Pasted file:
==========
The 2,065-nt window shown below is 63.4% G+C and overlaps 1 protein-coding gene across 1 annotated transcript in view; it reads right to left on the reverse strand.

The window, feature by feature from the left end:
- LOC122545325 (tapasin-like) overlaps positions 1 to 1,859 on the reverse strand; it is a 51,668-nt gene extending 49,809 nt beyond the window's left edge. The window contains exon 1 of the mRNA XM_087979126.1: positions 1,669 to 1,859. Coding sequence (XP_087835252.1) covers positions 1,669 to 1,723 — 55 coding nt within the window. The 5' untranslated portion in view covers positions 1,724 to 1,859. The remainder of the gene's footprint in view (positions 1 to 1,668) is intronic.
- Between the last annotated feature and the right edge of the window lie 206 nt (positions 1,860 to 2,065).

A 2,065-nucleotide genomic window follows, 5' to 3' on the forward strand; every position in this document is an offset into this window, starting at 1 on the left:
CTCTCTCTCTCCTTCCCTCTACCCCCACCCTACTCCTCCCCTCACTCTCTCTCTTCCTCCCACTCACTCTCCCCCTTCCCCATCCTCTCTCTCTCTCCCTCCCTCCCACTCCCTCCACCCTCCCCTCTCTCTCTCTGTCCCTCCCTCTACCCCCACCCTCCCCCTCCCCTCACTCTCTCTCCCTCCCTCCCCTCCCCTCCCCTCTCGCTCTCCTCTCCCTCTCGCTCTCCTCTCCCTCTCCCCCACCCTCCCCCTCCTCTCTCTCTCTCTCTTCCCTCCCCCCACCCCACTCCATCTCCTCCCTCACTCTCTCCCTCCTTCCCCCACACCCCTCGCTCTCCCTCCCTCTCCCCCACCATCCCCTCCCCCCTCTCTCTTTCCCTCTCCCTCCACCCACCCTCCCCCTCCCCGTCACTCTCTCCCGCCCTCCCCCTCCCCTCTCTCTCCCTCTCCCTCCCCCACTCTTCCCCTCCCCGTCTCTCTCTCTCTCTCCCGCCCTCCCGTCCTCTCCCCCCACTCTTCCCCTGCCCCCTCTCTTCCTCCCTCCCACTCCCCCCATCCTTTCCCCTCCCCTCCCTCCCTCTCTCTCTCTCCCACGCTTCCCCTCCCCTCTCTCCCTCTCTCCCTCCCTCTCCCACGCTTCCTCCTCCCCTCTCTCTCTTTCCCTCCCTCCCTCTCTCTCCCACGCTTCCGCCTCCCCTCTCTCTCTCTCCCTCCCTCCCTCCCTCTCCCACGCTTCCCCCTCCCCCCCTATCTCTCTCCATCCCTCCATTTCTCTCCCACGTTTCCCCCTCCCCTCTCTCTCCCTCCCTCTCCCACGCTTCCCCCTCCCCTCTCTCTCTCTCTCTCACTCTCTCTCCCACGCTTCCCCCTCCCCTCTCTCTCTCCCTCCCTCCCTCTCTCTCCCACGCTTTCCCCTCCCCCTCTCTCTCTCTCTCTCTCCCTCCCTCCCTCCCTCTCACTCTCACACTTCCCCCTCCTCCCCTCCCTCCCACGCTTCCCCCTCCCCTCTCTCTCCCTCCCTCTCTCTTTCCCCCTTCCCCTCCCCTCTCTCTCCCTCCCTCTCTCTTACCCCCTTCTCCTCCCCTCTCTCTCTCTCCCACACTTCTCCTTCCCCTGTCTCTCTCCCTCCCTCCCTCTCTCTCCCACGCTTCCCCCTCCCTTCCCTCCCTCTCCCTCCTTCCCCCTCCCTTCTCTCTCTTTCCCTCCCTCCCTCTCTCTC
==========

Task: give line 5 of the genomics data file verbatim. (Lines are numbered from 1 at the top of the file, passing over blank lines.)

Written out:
A 2,065-nucleotide genomic window follows, 5' to 3' on the forward strand; every position in this document is an offset into this window, starting at 1 on the left: